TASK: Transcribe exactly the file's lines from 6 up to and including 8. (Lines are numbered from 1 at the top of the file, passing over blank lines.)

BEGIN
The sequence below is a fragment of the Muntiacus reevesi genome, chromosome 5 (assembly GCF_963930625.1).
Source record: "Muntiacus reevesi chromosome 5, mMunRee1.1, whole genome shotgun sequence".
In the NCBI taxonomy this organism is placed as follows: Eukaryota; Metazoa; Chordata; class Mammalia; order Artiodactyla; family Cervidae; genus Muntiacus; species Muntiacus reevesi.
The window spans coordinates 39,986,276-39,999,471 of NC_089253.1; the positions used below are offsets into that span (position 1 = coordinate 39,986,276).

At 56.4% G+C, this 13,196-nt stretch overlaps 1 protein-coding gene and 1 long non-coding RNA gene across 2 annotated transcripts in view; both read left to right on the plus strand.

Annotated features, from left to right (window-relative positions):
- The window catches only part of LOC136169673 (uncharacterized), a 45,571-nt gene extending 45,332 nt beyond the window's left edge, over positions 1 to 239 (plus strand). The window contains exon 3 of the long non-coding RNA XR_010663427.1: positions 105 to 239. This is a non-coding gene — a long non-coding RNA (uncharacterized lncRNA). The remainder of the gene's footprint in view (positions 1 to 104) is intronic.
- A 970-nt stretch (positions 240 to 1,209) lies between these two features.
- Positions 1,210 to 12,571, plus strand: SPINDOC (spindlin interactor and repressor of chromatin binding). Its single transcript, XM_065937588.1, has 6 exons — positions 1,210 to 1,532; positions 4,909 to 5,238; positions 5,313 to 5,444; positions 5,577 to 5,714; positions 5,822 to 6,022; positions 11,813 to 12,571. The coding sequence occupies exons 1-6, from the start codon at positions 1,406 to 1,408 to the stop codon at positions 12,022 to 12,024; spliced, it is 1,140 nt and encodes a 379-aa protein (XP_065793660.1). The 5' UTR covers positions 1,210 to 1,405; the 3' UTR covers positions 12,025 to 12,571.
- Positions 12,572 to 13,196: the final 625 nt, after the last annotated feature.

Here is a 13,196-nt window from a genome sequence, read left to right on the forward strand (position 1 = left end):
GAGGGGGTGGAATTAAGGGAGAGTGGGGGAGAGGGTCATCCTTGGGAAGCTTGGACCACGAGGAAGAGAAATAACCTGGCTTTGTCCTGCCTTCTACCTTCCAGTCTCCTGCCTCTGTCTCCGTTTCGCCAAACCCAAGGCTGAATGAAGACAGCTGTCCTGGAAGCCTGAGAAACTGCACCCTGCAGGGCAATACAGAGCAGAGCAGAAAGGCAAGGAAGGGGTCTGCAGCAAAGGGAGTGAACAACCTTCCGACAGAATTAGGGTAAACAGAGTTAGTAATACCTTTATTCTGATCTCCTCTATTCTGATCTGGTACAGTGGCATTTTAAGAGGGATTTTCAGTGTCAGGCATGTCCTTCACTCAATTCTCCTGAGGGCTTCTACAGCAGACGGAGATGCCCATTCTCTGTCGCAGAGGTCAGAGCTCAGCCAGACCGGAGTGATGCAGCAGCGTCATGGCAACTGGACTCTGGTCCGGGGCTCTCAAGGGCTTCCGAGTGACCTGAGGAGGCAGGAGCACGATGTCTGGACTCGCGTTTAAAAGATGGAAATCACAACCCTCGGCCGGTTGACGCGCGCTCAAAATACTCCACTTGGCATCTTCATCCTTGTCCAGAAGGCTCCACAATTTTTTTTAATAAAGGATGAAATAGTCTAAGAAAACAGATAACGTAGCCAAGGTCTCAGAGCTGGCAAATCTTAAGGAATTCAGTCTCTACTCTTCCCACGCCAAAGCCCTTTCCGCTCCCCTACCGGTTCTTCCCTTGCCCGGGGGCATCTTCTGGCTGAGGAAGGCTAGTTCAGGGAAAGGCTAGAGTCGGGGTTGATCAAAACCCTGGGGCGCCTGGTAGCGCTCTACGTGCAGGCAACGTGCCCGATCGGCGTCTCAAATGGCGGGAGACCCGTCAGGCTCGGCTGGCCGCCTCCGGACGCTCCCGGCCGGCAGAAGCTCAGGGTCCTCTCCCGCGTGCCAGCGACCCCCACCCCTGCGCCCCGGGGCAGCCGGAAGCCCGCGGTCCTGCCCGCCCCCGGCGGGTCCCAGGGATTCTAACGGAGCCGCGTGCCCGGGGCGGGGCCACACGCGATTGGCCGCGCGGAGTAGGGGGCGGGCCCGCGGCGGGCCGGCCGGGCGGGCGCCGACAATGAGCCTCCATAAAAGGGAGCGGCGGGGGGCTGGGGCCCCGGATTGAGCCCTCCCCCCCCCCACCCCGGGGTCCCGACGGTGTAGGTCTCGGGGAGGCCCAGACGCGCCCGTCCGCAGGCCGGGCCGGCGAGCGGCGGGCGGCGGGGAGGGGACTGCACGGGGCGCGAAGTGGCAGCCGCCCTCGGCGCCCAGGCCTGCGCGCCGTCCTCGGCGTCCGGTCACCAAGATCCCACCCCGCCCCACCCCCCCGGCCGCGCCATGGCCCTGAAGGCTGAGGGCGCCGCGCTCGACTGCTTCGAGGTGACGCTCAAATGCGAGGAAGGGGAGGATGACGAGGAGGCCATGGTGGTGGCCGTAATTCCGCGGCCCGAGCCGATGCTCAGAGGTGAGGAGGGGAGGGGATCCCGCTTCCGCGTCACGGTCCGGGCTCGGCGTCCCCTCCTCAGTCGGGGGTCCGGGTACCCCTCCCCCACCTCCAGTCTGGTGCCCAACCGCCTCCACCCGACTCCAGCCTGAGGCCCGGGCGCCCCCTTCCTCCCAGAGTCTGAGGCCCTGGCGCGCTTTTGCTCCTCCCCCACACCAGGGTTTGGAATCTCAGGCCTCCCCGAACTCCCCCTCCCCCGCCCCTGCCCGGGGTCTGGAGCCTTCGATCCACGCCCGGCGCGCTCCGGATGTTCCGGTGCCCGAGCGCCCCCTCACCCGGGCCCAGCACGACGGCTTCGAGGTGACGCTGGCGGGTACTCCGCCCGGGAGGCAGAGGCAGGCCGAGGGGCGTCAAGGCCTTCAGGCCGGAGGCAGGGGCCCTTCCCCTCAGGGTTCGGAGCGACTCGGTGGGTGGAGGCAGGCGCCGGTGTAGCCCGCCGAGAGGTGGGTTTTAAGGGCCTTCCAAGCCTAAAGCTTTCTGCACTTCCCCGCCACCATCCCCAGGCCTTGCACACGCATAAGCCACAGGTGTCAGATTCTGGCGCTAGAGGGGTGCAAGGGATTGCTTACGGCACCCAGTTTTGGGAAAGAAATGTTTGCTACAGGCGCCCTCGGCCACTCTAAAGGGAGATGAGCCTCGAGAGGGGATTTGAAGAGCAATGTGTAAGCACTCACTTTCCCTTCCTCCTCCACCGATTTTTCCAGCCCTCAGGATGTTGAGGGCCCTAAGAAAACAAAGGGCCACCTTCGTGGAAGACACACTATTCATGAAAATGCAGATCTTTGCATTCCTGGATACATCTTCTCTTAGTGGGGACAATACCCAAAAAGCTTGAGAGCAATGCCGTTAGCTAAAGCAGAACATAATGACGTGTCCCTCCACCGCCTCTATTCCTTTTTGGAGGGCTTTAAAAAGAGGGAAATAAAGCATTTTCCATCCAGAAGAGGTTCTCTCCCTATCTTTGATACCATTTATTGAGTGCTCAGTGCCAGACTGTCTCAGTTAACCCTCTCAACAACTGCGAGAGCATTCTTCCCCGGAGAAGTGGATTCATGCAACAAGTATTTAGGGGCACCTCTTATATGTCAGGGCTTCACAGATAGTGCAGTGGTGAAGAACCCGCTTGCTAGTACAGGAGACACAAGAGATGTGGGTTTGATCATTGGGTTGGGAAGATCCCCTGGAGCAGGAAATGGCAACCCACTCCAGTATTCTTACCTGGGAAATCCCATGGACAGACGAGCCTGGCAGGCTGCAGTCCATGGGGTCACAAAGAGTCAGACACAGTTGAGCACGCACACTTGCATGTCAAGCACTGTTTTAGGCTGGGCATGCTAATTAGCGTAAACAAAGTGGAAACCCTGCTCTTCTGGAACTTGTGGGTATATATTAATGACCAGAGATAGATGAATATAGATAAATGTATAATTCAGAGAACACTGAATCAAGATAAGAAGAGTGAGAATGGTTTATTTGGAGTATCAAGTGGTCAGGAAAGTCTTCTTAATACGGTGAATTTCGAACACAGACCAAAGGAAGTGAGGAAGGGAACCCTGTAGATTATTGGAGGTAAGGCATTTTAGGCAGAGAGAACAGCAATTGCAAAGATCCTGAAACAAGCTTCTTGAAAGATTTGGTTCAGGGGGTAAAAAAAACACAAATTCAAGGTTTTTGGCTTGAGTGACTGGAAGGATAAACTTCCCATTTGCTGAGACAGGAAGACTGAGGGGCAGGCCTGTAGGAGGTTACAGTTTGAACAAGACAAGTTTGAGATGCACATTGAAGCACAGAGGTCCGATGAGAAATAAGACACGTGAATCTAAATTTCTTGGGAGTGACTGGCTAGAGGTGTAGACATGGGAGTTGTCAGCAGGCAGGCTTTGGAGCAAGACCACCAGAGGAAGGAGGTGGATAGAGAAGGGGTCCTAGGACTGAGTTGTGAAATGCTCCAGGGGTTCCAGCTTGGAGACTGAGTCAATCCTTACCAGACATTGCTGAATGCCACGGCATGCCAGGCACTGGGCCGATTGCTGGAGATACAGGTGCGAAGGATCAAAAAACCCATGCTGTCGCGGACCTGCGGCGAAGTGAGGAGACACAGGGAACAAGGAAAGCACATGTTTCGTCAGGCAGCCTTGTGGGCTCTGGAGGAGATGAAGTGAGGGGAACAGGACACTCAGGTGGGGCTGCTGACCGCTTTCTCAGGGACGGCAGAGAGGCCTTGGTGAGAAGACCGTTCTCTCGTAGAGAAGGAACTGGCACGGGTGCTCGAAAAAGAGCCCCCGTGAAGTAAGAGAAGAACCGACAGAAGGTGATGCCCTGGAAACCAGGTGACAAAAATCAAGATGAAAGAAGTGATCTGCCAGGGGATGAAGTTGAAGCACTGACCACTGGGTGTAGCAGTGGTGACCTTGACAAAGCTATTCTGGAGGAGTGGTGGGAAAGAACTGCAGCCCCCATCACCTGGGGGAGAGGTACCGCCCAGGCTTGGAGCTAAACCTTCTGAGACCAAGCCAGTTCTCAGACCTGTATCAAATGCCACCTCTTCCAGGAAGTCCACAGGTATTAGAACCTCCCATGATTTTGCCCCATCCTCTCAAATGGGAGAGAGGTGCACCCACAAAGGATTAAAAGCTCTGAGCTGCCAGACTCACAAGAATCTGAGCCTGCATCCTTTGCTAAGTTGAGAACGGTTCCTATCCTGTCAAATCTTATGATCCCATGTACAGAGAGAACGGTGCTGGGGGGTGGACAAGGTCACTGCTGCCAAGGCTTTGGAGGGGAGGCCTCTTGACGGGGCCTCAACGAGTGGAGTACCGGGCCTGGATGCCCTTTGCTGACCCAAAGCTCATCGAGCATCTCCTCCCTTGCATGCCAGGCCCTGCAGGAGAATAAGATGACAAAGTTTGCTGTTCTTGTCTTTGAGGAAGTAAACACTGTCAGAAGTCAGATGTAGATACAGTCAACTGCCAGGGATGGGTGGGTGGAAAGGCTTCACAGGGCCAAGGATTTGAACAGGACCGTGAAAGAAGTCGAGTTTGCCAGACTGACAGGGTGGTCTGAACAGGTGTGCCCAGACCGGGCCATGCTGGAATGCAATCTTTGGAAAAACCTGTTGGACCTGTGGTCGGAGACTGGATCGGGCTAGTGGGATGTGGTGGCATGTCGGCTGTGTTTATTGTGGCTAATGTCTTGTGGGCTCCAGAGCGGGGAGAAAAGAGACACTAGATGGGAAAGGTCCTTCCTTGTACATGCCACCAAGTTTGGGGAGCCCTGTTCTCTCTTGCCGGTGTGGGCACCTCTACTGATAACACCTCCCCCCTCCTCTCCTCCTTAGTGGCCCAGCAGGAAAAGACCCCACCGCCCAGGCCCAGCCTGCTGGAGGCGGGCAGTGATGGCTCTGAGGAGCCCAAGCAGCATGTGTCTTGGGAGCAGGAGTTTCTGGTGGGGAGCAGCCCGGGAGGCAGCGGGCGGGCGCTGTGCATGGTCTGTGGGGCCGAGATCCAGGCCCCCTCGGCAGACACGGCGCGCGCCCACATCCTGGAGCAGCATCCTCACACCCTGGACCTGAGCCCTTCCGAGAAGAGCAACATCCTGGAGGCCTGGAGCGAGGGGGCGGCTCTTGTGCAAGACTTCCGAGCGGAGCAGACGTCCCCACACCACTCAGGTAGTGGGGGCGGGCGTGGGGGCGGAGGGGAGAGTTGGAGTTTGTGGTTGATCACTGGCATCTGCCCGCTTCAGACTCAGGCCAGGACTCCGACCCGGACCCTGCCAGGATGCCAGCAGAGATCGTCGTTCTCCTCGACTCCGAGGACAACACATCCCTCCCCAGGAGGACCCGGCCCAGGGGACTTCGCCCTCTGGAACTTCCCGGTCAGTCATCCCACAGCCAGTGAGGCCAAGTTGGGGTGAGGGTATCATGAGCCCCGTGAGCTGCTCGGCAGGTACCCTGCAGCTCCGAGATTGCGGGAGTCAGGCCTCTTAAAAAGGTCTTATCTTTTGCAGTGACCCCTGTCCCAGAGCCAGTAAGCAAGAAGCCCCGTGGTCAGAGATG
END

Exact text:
Annotated features, from left to right (window-relative positions):
- The window catches only part of LOC136169673 (uncharacterized), a 45,571-nt gene extending 45,332 nt beyond the window's left edge, over positions 1 to 239 (plus strand). The window contains exon 3 of the long non-coding RNA XR_010663427.1: positions 105 to 239. This is a non-coding gene — a long non-coding RNA (uncharacterized lncRNA). The remainder of the gene's footprint in view (positions 1 to 104) is intronic.
- A 970-nt stretch (positions 240 to 1,209) lies between these two features.